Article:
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The Last Treasure Hunt

really liked it 4.00  ·  Rating details ·  38 ratings  ·  11 reviews
At the age of thirty, Campbell Johnstone is a failure. He's stuck behind the bar of a shabby pub, watching from the sidelines while everyone else makes a success of their lives. The most visible is Eve Sadler, a childhood friend and rising Hollywood star. When Campbell tries to rekindle their relationship, he longs for the glitter of her success to rub off on him but a sin ...more
Paperback, 320 pages
Published March 26th 2015 by Saraband
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Jackie Law
May 26, 2015 rated it really liked it
The Last Treasure Hunt, by Jane Alexander, explores the lure of fame and the capricious nature of celebrity. It lays bare the personal cost, and the impact on family and friends, when one man succumbs to the draw and deceits of a publicity dependent lifestyle.

Thirty year old Campbell Johnstone works as a barman in a rundown Glasgow pub. He shares a decrepit flat, owned by his financially successful brother, with his cousin Roddy who is studying for a PhD. When Roddy is offered a paid fellowship
Apr 10, 2015 rated it really liked it
This was an interesting read! If I had any rhyming ability I would put in a couplet or two. Alas, I'll leave that to Jane Alexander! It starts off and surprises you as quickly as you can turn a page. The main character has the qualities of someone you love to hate and often makes you shake your head at what he thinks is a good idea. You know he's heading for disaster more than he does.

Alexander's writing is modern and fresh. Although, I wish the ending had been a bit more satisfying.
Mar 30, 2015 rated it really liked it
An engaging story about childhood romances rekindled takes a dark twist and sets out on a journey taking in the beast of the modern media and our own ability to ignore our own worst nature. A thoroughly enjoyable debut novel - highly recommended and left me with lots of questions and a hunger for more from this writer.
Rachel Page
This book was less predictable than I expected. One of the early reveals was instantly obvious and I was worried that it was going to be the climax of the book, when I had worked it out instantly. But it carried on in a direction I wasn't expecting.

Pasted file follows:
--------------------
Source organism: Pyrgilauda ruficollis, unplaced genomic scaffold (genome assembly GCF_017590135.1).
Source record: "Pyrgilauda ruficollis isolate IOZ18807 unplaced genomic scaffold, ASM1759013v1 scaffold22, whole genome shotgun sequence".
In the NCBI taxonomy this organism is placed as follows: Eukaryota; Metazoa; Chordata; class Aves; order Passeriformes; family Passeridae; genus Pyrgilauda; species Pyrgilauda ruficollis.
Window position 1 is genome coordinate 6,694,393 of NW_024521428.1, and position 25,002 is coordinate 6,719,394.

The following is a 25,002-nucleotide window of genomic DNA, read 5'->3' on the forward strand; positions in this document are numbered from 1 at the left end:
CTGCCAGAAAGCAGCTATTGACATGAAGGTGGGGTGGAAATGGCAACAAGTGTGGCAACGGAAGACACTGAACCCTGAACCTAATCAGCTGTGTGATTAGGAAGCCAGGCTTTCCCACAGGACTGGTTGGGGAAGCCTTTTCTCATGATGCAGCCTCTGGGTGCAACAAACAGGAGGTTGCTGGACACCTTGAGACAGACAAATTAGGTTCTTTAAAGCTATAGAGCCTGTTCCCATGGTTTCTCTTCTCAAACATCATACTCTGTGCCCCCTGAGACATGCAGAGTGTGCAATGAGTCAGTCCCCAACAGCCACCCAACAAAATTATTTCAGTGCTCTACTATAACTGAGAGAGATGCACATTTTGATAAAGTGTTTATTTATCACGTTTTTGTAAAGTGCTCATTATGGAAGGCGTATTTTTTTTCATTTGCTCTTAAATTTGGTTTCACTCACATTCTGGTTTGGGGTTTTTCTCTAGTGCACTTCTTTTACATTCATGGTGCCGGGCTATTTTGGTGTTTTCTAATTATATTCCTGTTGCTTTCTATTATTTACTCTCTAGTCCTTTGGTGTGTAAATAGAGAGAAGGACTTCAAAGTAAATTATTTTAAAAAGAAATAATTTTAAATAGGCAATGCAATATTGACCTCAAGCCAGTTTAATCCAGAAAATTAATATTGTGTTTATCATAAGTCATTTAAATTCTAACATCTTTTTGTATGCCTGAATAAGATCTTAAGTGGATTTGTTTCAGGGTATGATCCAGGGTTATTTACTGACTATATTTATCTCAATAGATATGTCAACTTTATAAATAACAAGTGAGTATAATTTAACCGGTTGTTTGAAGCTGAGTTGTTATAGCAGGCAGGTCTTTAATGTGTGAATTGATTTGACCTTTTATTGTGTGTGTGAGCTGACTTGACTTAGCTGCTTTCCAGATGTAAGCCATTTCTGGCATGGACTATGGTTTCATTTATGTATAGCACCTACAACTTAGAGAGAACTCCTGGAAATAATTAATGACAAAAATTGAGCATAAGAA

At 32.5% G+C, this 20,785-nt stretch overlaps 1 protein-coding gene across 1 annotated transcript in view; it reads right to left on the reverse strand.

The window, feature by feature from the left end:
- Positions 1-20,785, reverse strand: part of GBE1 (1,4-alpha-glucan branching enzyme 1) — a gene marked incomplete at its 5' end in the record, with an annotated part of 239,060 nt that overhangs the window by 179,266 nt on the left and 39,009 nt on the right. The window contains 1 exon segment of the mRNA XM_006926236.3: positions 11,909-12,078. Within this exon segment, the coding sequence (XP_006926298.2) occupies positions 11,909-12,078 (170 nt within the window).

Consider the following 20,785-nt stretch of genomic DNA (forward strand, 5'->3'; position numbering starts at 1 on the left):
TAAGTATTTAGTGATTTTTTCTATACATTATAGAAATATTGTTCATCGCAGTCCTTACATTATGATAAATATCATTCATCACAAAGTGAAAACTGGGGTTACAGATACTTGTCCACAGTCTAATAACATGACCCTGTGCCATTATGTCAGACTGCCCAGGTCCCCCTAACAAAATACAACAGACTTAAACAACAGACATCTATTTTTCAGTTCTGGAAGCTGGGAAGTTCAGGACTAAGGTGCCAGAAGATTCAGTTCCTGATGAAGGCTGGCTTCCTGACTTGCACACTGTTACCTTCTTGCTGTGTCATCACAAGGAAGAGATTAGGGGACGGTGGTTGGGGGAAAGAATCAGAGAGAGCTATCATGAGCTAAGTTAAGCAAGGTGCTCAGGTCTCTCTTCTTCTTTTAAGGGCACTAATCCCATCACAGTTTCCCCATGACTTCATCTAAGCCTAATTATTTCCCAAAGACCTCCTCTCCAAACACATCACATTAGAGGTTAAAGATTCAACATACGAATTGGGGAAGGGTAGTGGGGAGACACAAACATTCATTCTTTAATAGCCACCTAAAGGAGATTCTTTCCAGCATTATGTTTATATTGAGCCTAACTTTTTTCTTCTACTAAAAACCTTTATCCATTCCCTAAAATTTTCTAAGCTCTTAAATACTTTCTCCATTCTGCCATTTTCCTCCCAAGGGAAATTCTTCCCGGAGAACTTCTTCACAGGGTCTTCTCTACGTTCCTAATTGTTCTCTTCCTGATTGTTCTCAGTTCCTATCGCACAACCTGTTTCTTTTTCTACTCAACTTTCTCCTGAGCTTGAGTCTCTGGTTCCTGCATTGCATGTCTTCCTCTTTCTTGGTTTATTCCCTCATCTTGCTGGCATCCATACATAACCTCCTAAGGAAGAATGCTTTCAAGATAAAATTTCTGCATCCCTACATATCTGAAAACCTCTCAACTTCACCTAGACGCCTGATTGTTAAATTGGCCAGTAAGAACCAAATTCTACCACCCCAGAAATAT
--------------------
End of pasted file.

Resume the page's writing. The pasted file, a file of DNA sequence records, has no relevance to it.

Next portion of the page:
The main character is thoroughly unlikeable, but all in all I enjoyed the book.
Apr 11, 2015 rated it it was amazing
Shelves: first-reads
Thoroughly enjoyed this book. I was lucky enough to to win a copy as a Goodreads giveaway. As soon as I started reading it I was gripped. The writing flows so well, it's easy to get absorbed into Campbell's story.

The story itself wasn't at all as I expected I'd certainly read more from this author.
Russell Jones
A modern moral fable with - I think - a believable main character who evoked sympathy and revulsion. If you're a reader who enjoys a riproaring plot then this might be a bit of a slow burner for you, but if you prefer books which challenge your judgement, this could be right up your proverbial alley!
Jun 06, 2015 rated it liked it
Solid move from short stories to novels, I'd say. Enjoyed the plot and characters, everything felt so real at times it was really unsettling. But did I believe (in) Campbell? The truth is I'm not sure. But I guess life is like that, you can't really be sure of anything. So, in a way, I did.
Steve Gillway
Mar 28, 2015 rated it really liked it  ·  review of another edition
Shelves: feel-bad, faction, modern
A clever analysis of modern celebrity. The main character is enticed into the media world and then exploited by agents and such like in such a way that the person is essentially milked. A fable for the modern age.
Niall Macdougall
Nov 02, 2016 rated it it was amazing
Well written Scottish novel. I didn't really know what to expect when I picked up this book and ultimately that was for the best
Dave P
Aug 15, 2015 rated it liked it
Well written, but unfortunately a lead character this thoroughly unpleasant made it hard to like this book.
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Jun 13, 2015 rated it it was amazing
Great read. Full of unexpected twists that keep you gripped until the very end.
Robert A L Farrar
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Jane Alexander’s short stories and creative non-fiction have been widely published in a number of anthologies and literary magazines, including Mslexia, Litro and The Orphan Leaf Review. A winner of two major national story competitions, and the recipient of a Scottish Arts Council New Writers bursary, Jane is also a lecturer in creative writing at the Open University.